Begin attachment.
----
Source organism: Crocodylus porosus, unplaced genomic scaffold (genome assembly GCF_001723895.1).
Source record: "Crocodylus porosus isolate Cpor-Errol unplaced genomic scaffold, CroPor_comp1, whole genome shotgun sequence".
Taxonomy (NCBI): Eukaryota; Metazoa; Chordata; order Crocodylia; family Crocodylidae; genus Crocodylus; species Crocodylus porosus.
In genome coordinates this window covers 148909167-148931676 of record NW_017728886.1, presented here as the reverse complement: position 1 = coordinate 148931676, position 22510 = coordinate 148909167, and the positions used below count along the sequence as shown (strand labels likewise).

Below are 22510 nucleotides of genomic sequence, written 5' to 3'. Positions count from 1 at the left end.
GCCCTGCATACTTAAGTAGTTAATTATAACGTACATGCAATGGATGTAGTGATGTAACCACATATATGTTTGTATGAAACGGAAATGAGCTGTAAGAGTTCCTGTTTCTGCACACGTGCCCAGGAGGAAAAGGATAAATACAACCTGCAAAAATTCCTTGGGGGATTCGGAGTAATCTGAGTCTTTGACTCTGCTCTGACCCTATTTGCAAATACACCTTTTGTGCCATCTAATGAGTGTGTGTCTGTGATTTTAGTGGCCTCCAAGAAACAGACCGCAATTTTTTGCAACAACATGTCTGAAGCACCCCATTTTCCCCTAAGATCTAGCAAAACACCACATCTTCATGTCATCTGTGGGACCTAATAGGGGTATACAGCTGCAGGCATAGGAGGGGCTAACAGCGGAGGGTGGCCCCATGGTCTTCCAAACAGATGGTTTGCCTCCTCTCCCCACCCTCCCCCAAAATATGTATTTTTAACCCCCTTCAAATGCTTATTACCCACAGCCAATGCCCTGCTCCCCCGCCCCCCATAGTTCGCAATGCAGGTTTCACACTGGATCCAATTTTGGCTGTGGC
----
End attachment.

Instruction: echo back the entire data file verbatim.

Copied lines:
Source organism: Crocodylus porosus, unplaced genomic scaffold (genome assembly GCF_001723895.1).
Source record: "Crocodylus porosus isolate Cpor-Errol unplaced genomic scaffold, CroPor_comp1, whole genome shotgun sequence".
Taxonomy (NCBI): Eukaryota; Metazoa; Chordata; order Crocodylia; family Crocodylidae; genus Crocodylus; species Crocodylus porosus.
In genome coordinates this window covers 148909167-148931676 of record NW_017728886.1, presented here as the reverse complement: position 1 = coordinate 148931676, position 22510 = coordinate 148909167, and the positions used below count along the sequence as shown (strand labels likewise).

Below are 22510 nucleotides of genomic sequence, written 5' to 3'. Positions count from 1 at the left end.
GCCCTGCATACTTAAGTAGTTAATTATAACGTACATGCAATGGATGTAGTGATGTAACCACATATATGTTTGTATGAAACGGAAATGAGCTGTAAGAGTTCCTGTTTCTGCACACGTGCCCAGGAGGAAAAGGATAAATACAACCTGCAAAAATTCCTTGGGGGATTCGGAGTAATCTGAGTCTTTGACTCTGCTCTGACCCTATTTGCAAATACACCTTTTGTGCCATCTAATGAGTGTGTGTCTGTGATTTTAGTGGCCTCCAAGAAACAGACCGCAATTTTTTGCAACAACATGTCTGAAGCACCCCATTTTCCCCTAAGATCTAGCAAAACACCACATCTTCATGTCATCTGTGGGACCTAATAGGGGTATACAGCTGCAGGCATAGGAGGGGCTAACAGCGGAGGGTGGCCCCATGGTCTTCCAAACAGATGGTTTGCCTCCTCTCCCCACCCTCCCCCAAAATATGTATTTTTAACCCCCTTCAAATGCTTATTACCCACAGCCAATGCCCTGCTCCCCCGCCCCCCATAGTTCGCAATGCAGGTTTCACACTGGATCCAATTTTGGCTGTGGC